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Soar Art 35.5cm M1 super heavy howitzer gun

Eight years ago, Soar Art surprised the modeling world with the release of a 1/35 scale Dora rail gun. The Hong Kong company recently followed up with another obscure German artillery piece, the 35.5cm Haubitze M1.

Developed by Rheinmetall before WWII, the massive gun could propel a 1,268-pound concrete-piercing shell 22,800 yards once every four minutes. Fewer than 10 were produced; they were used during the Battle of France, Operation Barbarossa, Sevastopol, Leningrad, and the Warsaw Uprising.

The kit’s moldings show crisp detail, but flash, sink marks, and numerous ejector-pin marks mar many surfaces. Most are easily fixed. Be aware that the brittle plastic is easily broken if too much force is applied during construction.

Mixed bag describes the instructions. The diagrams are clear, but there are mistakes throughout, including mislabeled parts and pieces showing up in diagrams without having been shown being attached; Howitzer is even misspelled on the cover! Study the steps carefully to be sure you don’t miss anything.

Construction started with the front and rear platforms and the upper and lower carriages. I painted the interior of the carriages Tamiya NATO black (XF-69) before attaching the upper parts because those areas would be difficult to reach later. Curiously, each carriage has locators for internal bulkheads and gears to be attached — but none are provided. A step (Part A27) broke as I removed it from the sprue, so I replaced it with brass rod.

In Step 19, parts M8 and M9 suddenly appear in place. They should be attached in Step 16.

A touch of filler fixed the join between the gun receiver halves (parts C7 and C8). Use caution assembling the recoil piston between the breech and main body of the gun (H9 and H11). They are reversed; the flat spot on each part should match the flat spot on the cover (Part K3).
The two sections of the gun should be movable if you glue the recoil bars to C6 and not C3. I glued the parts in full recoil because it looked cool, and leaving it workable opened seams on the body.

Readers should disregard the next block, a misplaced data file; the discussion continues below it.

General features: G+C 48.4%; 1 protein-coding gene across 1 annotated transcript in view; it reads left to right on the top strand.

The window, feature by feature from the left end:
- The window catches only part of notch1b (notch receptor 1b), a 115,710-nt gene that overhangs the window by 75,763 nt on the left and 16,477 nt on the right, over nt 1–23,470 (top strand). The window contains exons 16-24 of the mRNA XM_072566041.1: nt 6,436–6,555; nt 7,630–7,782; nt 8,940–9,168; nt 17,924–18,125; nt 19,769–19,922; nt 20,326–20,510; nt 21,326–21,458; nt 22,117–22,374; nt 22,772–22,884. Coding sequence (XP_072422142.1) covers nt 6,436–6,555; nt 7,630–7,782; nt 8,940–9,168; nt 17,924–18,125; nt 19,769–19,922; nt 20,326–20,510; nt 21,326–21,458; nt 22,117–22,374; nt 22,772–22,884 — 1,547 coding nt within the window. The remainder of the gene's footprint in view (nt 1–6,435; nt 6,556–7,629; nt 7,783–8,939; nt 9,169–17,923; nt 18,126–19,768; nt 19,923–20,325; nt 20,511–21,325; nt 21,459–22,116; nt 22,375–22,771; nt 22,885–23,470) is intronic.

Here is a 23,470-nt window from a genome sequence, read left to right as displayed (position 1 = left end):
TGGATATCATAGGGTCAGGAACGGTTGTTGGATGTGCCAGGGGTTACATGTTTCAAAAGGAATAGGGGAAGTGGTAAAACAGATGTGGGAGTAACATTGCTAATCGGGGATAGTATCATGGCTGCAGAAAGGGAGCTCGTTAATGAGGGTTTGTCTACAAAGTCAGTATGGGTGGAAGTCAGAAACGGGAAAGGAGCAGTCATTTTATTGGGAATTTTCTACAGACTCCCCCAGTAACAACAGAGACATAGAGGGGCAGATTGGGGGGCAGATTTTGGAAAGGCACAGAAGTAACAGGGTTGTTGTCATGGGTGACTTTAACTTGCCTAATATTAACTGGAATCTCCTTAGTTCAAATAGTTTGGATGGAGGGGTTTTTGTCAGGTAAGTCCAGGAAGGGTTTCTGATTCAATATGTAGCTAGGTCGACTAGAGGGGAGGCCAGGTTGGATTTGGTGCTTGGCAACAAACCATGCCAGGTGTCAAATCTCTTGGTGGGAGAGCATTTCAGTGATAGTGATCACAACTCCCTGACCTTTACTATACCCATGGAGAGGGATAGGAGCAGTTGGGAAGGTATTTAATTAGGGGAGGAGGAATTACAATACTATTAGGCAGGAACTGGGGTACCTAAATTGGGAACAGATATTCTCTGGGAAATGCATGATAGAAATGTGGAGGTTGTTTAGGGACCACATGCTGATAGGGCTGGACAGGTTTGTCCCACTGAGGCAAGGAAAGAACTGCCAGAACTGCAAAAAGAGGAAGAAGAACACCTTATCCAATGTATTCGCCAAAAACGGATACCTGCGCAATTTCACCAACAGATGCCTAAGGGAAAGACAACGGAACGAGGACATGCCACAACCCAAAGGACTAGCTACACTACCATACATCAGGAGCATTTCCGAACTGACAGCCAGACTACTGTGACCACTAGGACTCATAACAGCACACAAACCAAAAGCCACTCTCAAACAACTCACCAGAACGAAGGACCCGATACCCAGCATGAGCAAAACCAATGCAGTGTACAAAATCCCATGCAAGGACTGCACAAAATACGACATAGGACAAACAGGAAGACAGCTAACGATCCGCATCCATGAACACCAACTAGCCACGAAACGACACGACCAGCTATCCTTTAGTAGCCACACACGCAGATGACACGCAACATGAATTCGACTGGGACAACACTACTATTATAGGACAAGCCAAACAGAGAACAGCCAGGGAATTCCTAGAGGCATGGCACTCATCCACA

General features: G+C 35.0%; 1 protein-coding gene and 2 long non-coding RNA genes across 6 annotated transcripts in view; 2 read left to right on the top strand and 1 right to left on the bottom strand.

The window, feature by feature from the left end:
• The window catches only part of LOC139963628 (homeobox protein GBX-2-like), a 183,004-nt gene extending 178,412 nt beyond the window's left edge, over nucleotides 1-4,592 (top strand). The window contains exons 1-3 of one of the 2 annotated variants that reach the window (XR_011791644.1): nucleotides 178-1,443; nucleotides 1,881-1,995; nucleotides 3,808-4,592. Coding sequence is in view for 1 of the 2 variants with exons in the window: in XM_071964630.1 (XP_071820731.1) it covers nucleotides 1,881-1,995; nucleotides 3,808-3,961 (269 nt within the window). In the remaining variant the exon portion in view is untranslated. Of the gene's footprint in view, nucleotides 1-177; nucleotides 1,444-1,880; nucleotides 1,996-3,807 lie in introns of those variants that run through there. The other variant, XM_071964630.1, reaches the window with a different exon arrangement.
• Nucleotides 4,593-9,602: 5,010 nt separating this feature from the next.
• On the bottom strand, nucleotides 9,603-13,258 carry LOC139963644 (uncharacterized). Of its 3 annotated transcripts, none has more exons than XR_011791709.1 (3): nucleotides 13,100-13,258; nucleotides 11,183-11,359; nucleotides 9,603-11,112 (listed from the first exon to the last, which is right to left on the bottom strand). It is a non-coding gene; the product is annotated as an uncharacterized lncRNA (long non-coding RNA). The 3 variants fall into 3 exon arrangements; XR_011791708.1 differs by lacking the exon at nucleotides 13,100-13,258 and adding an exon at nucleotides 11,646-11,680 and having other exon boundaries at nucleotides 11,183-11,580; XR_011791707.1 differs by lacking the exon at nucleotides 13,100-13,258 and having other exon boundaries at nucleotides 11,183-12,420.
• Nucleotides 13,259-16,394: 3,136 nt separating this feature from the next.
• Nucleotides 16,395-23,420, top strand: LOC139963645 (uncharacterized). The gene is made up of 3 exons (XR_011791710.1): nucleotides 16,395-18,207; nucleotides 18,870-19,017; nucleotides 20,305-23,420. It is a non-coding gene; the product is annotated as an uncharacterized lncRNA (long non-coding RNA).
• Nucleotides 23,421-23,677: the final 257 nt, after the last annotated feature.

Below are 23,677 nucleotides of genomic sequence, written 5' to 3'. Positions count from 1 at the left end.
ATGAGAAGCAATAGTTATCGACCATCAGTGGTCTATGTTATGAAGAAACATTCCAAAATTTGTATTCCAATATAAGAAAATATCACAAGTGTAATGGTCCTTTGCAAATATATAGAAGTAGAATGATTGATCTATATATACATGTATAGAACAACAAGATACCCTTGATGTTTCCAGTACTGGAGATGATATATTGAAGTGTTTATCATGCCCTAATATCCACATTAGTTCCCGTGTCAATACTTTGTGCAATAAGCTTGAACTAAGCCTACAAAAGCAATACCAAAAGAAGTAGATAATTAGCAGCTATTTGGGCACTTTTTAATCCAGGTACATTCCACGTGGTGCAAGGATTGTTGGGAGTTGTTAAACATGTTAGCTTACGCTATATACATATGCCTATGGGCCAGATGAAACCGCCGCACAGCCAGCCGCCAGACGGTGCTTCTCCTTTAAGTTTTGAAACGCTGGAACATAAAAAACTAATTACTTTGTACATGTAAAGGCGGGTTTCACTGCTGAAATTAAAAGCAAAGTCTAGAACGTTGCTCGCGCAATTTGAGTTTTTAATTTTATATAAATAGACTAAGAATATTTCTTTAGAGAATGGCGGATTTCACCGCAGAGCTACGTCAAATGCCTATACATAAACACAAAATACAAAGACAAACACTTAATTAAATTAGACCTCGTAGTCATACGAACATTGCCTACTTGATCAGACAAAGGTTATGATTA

The 11.5" gun barrel comes in halves with a long seam that was hard to remove without sanding a side flat. The directions show rifling, but none is present. I broke one of the hyraulic cylinder mounts (parts H21) trying to snap them in place after the model was assembled. I recommend adding them before painting, then adding the hydraulic cylinder after painting. I left off the vinyl hydraulic covers; they didn’t look good compressed.

The directions do not show rigging the crane, but Step 37 shows it with a cable not included in the kit.

The ladders assembled easily, but keep the upper and lower halves together to be sure they align on the gun. The walkways proved challenging, with numerous ejector-pin marks underneath each that are difficult to eliminate.
There is only one choice of color for the gun: gray. Soar Art Workshop’s Facebook page had pictures of the finished model that were helpful for detail painting.
Online chatter claims that the bases are inaccurate, but I wasn’t able to confirm it from the few pictures I found.

I spent much of the 36 hours it took to build the gun removing ejector-pin marks and surface imperfections, but enjoyed the process nonetheless. It would be good for anyone who has built a couple of models.

Note: A version of this review appeared in the December 2016 issue.


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